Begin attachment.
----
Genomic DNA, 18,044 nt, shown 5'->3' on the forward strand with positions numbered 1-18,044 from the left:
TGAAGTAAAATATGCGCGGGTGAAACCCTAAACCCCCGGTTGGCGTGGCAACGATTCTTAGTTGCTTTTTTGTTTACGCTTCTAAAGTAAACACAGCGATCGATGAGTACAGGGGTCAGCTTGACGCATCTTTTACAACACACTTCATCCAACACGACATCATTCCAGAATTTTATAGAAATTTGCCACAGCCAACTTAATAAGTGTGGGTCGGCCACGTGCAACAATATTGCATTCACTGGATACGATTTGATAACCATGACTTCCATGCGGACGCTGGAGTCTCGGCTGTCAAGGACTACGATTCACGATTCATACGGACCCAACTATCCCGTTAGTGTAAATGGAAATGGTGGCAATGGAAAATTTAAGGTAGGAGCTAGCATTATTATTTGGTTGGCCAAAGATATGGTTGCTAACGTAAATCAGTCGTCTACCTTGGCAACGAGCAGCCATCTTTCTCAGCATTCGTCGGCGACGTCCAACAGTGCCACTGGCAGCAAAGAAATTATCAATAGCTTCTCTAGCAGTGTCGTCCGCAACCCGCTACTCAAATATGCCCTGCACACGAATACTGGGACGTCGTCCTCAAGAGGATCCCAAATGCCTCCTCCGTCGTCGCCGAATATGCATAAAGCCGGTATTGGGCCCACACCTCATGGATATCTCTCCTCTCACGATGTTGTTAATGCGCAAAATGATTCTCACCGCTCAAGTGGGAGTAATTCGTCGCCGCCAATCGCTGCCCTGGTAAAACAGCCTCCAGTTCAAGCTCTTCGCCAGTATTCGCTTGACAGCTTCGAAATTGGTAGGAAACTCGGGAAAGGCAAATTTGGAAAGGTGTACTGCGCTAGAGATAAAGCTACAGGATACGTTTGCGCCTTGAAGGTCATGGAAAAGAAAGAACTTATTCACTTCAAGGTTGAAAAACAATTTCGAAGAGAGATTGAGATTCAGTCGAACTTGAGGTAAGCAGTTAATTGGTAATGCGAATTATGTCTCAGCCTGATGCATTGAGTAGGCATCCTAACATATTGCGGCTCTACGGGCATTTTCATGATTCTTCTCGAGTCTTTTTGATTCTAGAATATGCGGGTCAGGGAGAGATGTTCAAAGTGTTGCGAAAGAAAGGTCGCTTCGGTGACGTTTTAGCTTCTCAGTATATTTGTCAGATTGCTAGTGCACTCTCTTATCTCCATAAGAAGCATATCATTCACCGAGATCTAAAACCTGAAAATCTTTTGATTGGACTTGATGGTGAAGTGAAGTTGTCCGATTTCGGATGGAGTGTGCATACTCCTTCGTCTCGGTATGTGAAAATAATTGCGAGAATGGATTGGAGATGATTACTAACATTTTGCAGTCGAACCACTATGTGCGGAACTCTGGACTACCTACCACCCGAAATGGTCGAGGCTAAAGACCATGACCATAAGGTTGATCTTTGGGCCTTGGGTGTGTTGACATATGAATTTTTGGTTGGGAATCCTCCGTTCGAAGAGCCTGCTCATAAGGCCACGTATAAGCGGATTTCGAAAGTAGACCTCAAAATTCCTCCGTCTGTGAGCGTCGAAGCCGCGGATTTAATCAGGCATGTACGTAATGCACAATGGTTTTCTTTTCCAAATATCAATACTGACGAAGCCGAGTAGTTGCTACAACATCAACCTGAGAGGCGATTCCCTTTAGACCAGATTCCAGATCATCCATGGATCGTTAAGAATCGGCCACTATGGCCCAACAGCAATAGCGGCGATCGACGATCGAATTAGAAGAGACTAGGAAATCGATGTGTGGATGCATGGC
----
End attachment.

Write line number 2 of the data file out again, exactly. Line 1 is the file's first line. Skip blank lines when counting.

TGAAGTAAAATATGCGCGGGTGAAACCCTAAACCCCCGGTTGGCGTGGCAACGATTCTTAGTTGCTTTTTTGTTTACGCTTCTAAAGTAAACACAGCGATCGATGAGTACAGGGGTCAGCTTGACGCATCTTTTACAACACACTTCATCCAACACGACATCATTCCAGAATTTTATAGAAATTTGCCACAGCCAACTTAATAAGTGTGGGTCGGCCACGTGCAACAATATTGCATTCACTGGATACGATTTGATAACCATGACTTCCATGCGGACGCTGGAGTCTCGGCTGTCAAGGACTACGATTCACGATTCATACGGACCCAACTATCCCGTTAGTGTAAATGGAAATGGTGGCAATGGAAAATTTAAGGTAGGAGCTAGCATTATTATTTGGTTGGCCAAAGATATGGTTGCTAACGTAAATCAGTCGTCTACCTTGGCAACGAGCAGCCATCTTTCTCAGCATTCGTCGGCGACGTCCAACAGTGCCACTGGCAGCAAAGAAATTATCAATAGCTTCTCTAGCAGTGTCGTCCGCAACCCGCTACTCAAATATGCCCTGCACACGAATACTGGGACGTCGTCCTCAAGAGGATCCCAAATGCCTCCTCCGTCGTCGCCGAATATGCATAAAGCCGGTATTGGGCCCACACCTCATGGATATCTCTCCTCTCACGATGTTGTTAATGCGCAAAATGATTCTCACCGCTCAAGTGGGAGTAATTCGTCGCCGCCAATCGCTGCCCTGGTAAAACAGCCTCCAGTTCAAGCTCTTCGCCAGTATTCGCTTGACAGCTTCGAAATTGGTAGGAAACTCGGGAAAGGCAAATTTGGAAAGGTGTACTGCGCTAGAGATAAAGCTACAGGATACGTTTGCGCCTTGAAGGTCATGGAAAAGAAAGAACTTATTCACTTCAAGGTTGAAAAACAATTTCGAAGAGAGATTGAGATTCAGTCGAACTTGAGGTAAGCAGTTAATTGGTAATGCGAATTATGTCTCAGCCTGATGCATTGAGTAGGCATCCTAACATATTGCGGCTCTACGGGCATTTTCATGATTCTTCTCGAGTCTTTTTGATTCTAGAATATGCGGGTCAGGGAGAGATGTTCAAAGTGTTGCGAAAGAAAGGTCGCTTCGGTGACGTTTTAGCTTCTCAGTATATTTGTCAGATTGCTAGTGCACTCTCTTATCTCCATAAGAAGCATATCATTCACCGAGATCTAAAACCTGAAAATCTTTTGATTGGACTTGATGGTGAAGTGAAGTTGTCCGATTTCGGATGGAGTGTGCATACTCCTTCGTCTCGGTATGTGAAAATAATTGCGAGAATGGATTGGAGATGATTACTAACATTTTGCAGTCGAACCACTATGTGCGGAACTCTGGACTACCTACCACCCGAAATGGTCGAGGCTAAAGACCATGACCATAAGGTTGATCTTTGGGCCTTGGGTGTGTTGACATATGAATTTTTGGTTGGGAATCCTCCGTTCGAAGAGCCTGCTCATAAGGCCACGTATAAGCGGATTTCGAAAGTAGACCTCAAAATTCCTCCGTCTGTGAGCGTCGAAGCCGCGGATTTAATCAGGCATGTACGTAATGCACAATGGTTTTCTTTTCCAAATATCAATACTGACGAAGCCGAGTAGTTGCTACAACATCAACCTGAGAGGCGATTCCCTTTAGACCAGATTCCAGATCATCCATGGATCGTTAAGAATCGGCCACTATGGCCCAACAGCAATAGCGGCGATCGACGATCGAATTAGAAGAGACTAGGAAATCGATGTGTGGATGCATGGC